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Parity Time: Large-Scale Solar Power Plants Now Cost Effective in Oregon

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"Parity Time: Large-Scale Solar Power Plants Now Cost Effective in Oregon"

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By Chris Robertson

The Oregon Solar Energy Industries Association has just published a major new peer-reviewed study, Vision to Integrate Solar in Oregon (VISOR). Bonneville Environmental Foundation was the principal sponsor of this work by Chris Robertson & Associates. The VISOR report can be found here.

The key findings are that:

  1. Large scale PV power plants are now cost effective in both PacifiCorp and Portland General Electric service areas, using PURPA avoided cost rates as the revenue stream for the plants.
  2. Oregon could produce 20% of its electricity from 65 square miles of land. If this was all agricultural land it would be 1/4 of 1% of Oregon’s farm land.  Agricultural production (e.g. grazing small animals, honey production) could be maintained on the land.
  3. Building-level distributed generation is not yet cost-effective. This is due mainly to a market design that is small, fragmented and does not enable contractors to get to economies of scale.
  4. Remaining market barriers will need to be addressed. These include finance, land use, improved interconnection processes, transmission and distribution upgrades, permit streamlining, and others.
  5. A Feed-in-Tariff regime should be designed to accommodate both utility scale and building level PV DG so as to drive down costs in both market segments and achieve a “reasonable” long term average cost of solar energy resources for the grid.
  6. Monetizing the carbon value from installing solar makes it even more cost-effective (see figure).

The economic performance of a solar power plant built in Central Oregon and interconnected to PacifiCorp’s transmission and distribution system. The energy would be sold to PacifiCorp via a long-term power purchase agreement (PPA). PPA revenue is based on the utility’s 2012 avoided cost rates as regulated by the Oregon Public Utility Commission (PUC). The levelized $/MWh is shown for the production cost (red bars), PPA revenue (blue bars) and PPA revenue plus the value of avoided carbon emissions (green bars).

The full study is here.

Chris Robertson is a business consultant, innovator and entrepreneur in the clean energy technology industry. For more than thirty years his work has been focused on how to accelerate the transition to a sustainable energy economy powered by renewable energy systems. Robertson can be contacted at cnrobertson@comcast.net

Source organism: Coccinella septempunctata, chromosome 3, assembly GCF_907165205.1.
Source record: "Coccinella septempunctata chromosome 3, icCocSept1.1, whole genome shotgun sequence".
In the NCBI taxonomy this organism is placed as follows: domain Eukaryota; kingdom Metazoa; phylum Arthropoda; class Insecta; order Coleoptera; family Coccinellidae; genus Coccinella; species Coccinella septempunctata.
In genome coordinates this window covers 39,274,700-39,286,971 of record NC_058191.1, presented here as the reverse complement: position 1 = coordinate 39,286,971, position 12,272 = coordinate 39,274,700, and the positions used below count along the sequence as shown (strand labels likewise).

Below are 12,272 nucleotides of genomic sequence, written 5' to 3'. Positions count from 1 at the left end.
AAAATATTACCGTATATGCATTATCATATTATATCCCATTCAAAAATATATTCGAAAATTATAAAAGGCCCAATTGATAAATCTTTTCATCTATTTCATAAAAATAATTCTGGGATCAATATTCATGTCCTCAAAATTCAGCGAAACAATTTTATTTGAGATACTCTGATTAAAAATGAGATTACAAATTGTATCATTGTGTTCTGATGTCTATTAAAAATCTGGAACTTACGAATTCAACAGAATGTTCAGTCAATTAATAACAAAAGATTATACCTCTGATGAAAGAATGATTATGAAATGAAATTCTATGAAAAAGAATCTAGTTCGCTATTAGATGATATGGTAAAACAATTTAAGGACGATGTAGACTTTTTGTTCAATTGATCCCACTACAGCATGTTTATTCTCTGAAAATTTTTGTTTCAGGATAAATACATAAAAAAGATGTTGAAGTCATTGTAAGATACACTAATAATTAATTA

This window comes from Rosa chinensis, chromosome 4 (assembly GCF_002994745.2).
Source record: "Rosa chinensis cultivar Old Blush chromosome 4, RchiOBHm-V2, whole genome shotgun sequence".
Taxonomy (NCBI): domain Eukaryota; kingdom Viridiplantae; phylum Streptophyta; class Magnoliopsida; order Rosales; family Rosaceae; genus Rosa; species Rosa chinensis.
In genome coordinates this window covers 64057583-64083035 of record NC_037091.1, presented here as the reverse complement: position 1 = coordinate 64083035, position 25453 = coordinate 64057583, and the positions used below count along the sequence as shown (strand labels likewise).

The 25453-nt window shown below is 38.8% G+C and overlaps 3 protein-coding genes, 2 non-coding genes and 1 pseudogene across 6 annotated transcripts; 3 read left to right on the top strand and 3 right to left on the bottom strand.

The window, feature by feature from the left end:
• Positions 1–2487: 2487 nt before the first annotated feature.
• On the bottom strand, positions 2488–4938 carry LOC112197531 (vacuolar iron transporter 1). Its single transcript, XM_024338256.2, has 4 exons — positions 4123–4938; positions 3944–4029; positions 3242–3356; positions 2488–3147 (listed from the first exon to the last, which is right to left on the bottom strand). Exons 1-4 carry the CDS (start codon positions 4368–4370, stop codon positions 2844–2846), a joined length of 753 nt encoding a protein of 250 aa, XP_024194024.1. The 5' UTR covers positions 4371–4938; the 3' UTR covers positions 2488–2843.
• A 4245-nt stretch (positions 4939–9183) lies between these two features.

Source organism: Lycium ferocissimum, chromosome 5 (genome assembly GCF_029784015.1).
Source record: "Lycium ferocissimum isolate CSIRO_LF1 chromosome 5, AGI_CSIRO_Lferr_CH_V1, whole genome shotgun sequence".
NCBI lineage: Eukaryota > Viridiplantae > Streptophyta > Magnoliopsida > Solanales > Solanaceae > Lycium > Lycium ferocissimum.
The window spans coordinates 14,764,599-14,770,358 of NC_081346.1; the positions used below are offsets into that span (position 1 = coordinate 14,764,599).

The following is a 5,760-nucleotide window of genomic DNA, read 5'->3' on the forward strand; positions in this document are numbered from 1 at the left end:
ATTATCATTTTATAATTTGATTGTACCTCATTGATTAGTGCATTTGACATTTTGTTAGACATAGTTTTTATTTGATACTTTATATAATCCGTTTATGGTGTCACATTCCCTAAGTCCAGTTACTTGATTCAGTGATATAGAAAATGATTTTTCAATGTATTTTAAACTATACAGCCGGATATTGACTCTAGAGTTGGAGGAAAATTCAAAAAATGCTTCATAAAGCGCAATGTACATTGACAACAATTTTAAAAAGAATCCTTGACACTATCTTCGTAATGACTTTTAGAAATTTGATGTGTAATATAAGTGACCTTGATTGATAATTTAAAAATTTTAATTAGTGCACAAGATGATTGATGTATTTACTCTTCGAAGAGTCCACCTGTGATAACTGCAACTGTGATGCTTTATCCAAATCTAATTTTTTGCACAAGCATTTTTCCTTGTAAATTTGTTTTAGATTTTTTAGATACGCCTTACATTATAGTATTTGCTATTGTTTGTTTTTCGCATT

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4 Responses to Parity Time: Large-Scale Solar Power Plants Now Cost Effective in Oregon

  1. I actually worked on a related study, looking at the economic impacts of implementing electric-vehicle adoptions and other low-carbon fuels in the state of Oregon. The electric-vehicle adoption scenario produced by far the most eocnomically positive outcome for the state. These benefits came from the spending on EV infrastructure and from lower per-mile vehicle and fuel costs to individuals and businesses. That study can be found here: http://www.deq.state.or.us/aq/committees/advcomLowCarbonFuel.htm.

    The synergy of these two effects – cost-effectiveness of clean generation that you talk about and adoption of vehicles that have lower per-mile costs to consumers – present a real opportunity for the “win-win” scenario of large-scale environmental and economic benefits.

  2. James Richard Tyrer says:

    You mention “avoided cost rates”. That means that for this to actually be cost effective that there have to be ACTUAL costs that are avoided. In practice this means that there need to be dispatchable power plants which can be turned off when the solar plants are producing power.

  3. Sounds like an interesting and positive report.

    I have a couple of quibbles. Since the piece here is written by the report author, I’d prefer to see the piece written in the first person, so the sourcing is really clear.

    And I’m not convinced that the august term “peer-reviewed,” applied prominently in the first sentence, is meaningfully appropriate.

    The report does not appear to be peer reviewed research, in the sense of “published in a major peer-reviewed journal” – but all those words are used to give that kind of impression.

    I see something that looks similar with government agency reports from time to time. They get sent around to a bunch of connected people in the field, who reliably say, “great report, Joe!” And then they call it peer-reviewed.

    When this watered-down meaning is repeated, the ttruly important meaning of peer-reviewed science starts to get lost in the PR undertow.

    • Andy Hultgren says:

      Kevin good catch. I agree, “peer-reviewed” seems to be used quite loosely here.

      It may be best to delete that wording from the post.

      Reading the report it looks like the economic analysis includes all current federal subsidies. (See report page 15).

      It also assumes an all-in installed cost of $2.40/Watt-dc (page 27). I’m not an expert in utility-scale solar so don’t know if this is appropriate (though the report presents several cases to suggest it is).

      Finally, the post’s author (and report author, as you Kevin point out) does not seem to have very much of a background posted on his website. Not even a brief bio. I’d recommend to the author Chris that s/he put something up!

      Overall, this report looks very encouraging and I’ll be bookmarking it for future reference.